The Tuesday Top 5 - Green and Gold Rugby
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The Tuesday Top 5

The Tuesday Top 5

Welcome to another Tuesday Top 5. I would love to say I had the enthusiasm I had last week, but after two pretty dire matches it was hard to put the word “Top” in the title. But as always, there were still some positives to come out of the weekend, here and across the ditch. Hopefully the game quality was just a blip and next week we be full of praise once again!

Week 2 Summary

After the positivity surrounding last week’s matches, I think I just came thumping back down to Earth. Last week I was willing to put some of the errors down to rustiness. Well this week I suppose the weather played a part, especially on Friday night. It was definitely wet weather football.

But let’s just look at a couple of things that stood out. The line-out. Both teams on Friday were absolutely horrendous. Neither team won more than 66% of their throws. And you know what? They kept trying the same thing! I don’t recall many short lineouts, I would have thought common sense says that in wet conditions, when things aren’t working, go short and try to make it easier for yourselves!

The next night wasn’t much better, with the Force also only winning 66% of their throws. Looks like the hooker spot for the Wallabies is wide open.

All in all, this week’s matches were hard to watch.

So what were the positives? Well it was great to see the Force back in Super Rugby. And for a while there they looked like they would take the win, but the Tahs found a way back. Jono Lance slotted back into the Force well, and with none of the other “established” 10’s doing much to impress, will he get a look in come selection time? I am not Hooper’s biggest fan, but it was good to see him getting turnovers at the breakdown. He was a lot more involved in trying to turn the ball over than I recall him being in recent years – I wonder if that is down to a new Wallabies coach who is looking for a certain skill set in a number 7?

Across the ditch

Talk about a contrast, how good was the Crusaders v Blues match? The Crusaders firmed up as favourites by defeating the Blues 26-15. The match was pretty close for much of it, but the Blues didn’t help themselves with 12 penalties, compared to the Crusaders’ 6. The turning point came at around the 55 minute mark when the Blues scored a try off a contentious call for a 5 metre scrum to the Blues despite it looking like they knocked on. For the first time in I don’t know how long, we saw a conversion attempt charged down. From there Richie Mo’unga kicked off with a grubber kick, which he regathered and that seemed to fire the Crusaders up. They went on to score 2 unanswered tries for the win.

The other match between the Hurricanes and Highlanders started off with to disallowed tries, one to each team, both for obstruction. The first actual try was scored by Perenara after a beautiful dummy that completely fooled Aaron Smith. TJ didn’t look too impressed with the whole things though.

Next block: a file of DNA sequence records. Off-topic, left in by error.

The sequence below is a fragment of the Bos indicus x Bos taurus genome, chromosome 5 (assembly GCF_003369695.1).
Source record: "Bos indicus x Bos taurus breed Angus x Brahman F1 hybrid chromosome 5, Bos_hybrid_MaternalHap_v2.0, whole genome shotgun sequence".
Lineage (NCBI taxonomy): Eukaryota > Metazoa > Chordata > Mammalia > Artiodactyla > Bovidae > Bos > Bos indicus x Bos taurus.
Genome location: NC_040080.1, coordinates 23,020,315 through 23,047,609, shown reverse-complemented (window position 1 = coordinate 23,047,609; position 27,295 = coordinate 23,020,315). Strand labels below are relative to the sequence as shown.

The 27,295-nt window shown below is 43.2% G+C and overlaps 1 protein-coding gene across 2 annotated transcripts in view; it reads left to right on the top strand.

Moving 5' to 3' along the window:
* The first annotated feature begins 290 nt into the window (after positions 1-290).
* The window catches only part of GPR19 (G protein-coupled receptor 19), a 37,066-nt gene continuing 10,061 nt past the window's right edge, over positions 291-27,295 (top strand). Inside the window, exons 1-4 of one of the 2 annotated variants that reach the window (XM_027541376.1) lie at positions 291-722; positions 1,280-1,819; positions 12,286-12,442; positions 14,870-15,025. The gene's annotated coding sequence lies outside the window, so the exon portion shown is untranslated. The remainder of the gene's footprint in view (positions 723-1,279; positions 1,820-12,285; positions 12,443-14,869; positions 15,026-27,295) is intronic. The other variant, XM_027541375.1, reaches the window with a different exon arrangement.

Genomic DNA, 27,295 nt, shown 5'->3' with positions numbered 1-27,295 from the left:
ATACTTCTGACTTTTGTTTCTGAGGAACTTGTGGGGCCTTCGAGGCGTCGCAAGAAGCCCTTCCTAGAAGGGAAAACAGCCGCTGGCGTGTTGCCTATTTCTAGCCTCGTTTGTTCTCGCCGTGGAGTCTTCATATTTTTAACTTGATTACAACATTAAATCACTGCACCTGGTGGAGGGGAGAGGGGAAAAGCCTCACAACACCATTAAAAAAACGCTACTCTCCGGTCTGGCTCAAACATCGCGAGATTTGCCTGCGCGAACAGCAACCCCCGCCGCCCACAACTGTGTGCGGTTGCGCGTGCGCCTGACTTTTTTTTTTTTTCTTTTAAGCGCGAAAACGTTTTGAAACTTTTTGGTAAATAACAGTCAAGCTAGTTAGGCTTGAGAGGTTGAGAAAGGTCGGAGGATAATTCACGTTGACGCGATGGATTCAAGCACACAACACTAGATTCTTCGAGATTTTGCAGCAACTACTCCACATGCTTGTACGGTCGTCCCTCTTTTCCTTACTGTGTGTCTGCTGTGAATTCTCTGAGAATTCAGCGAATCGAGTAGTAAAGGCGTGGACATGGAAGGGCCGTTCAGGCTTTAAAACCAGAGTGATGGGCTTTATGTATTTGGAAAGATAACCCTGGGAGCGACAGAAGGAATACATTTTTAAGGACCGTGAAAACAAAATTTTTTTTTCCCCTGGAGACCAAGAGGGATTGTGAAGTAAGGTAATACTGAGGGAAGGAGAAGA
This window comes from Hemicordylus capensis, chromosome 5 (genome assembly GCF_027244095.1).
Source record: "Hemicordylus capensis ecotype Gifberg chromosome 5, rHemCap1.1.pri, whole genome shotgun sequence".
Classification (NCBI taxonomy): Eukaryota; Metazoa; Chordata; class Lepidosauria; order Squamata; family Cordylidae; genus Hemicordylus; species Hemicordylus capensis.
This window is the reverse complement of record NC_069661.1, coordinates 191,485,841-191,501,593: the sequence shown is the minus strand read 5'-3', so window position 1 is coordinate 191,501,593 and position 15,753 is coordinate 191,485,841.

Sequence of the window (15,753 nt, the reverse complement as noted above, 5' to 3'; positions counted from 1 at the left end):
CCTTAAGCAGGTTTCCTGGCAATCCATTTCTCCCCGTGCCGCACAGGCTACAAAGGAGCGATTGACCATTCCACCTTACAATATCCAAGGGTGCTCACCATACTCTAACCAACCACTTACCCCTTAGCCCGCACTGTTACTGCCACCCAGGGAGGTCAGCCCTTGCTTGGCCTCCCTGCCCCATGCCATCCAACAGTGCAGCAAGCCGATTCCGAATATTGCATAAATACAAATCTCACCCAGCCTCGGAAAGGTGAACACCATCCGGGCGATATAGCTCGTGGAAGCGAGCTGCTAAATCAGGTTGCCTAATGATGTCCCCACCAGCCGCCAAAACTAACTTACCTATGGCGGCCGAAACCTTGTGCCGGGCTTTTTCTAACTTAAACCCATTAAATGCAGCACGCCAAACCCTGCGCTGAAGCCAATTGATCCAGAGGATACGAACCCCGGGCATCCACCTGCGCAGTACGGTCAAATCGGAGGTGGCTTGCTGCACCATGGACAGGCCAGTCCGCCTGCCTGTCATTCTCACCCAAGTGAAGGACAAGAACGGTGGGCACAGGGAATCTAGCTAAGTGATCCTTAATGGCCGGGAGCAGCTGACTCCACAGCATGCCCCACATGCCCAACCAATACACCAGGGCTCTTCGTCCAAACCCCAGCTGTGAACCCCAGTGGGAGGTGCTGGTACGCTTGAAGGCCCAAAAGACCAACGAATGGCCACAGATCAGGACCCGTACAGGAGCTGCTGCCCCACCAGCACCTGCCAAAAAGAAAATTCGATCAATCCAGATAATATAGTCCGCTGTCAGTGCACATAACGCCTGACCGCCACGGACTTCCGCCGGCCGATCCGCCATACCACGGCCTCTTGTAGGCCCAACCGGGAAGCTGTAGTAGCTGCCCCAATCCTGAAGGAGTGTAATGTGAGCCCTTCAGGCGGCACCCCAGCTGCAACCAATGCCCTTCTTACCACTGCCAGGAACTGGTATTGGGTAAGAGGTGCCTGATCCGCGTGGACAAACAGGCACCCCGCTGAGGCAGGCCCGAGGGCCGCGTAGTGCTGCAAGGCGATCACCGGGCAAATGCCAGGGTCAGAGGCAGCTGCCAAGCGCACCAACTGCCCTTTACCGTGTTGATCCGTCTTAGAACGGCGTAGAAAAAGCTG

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From there the Hurricanes pretty much dominated, not giving the Highlanders too many opportunities. The Hurricanes took the match 17-11.

Still over in New Zealand …

It takes a brave person to rick annoying a rugby player mid-game. Brave … or stupid. I think this guy might be the latter.

Yes, someone decided to streak during the Crusaders v Blues match. Sadly there is no footage that I could find of the actual incident, but the streaker pushed their luck a little too far when deciding to face up to Braydon Ennor.

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I think a radio commentator put it best – “Oh, wow. A streaker has just been taken out by Braydon Ennor,”

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Not long after this Ennor was the player who charged down the conversion attempt, so maybe it helped fire him up.

New Laws – convince me!

Because as it stands, I am far from convinced that they add to the game.

What have we learnt so far? Well line drop-out is a bit meh. I don’t mind that it rewards the defending team for holding up a try, but there are other teams where it seems to put the attacking team at a disadvantage.

Super time – in theory I think it sounds like a great idea. Golden point type extra time works well in a number of other sports. But it depends on whether the teams will play to win, or play to not lose. On Friday we saw option 2. Both teams looked too afraid of trying to get the ball within a kickable distance that it turned into a game of forcing-back. Dull, and a total waste of 10 minutes when we could have just had a draw at the end of 80.

The new kicking laws – my least favourite of the changes. In Saturday night’s match I wanted to hurl the nearest object at the TV! Sure, Hunt managed to pull off 2 50/22 kicks (neither entirely without controversary – the first looked like the ball was taken back into the 50 before the kick, while the other was initially called outside the 22 and play restarted before being brought back) but how many terrible kicks straight to one of the opposition did we have to sit through for those 2 times where it was of benefit? Even the Tahs fans at the match sounded like they were over it. Don’t get me wrong, tactical kicking definitely plays a part in the game. But watching the ball get kicked backwards and forwards for minutes on end isn’t my idea of good rugby. (To be fair I will admit that there may have been more kicking than usual due to the weather. That doesn’t account for the poor kicking though. If you are going to kick the ball, do not make it easy for the other team by kicking straight to one of their back three!)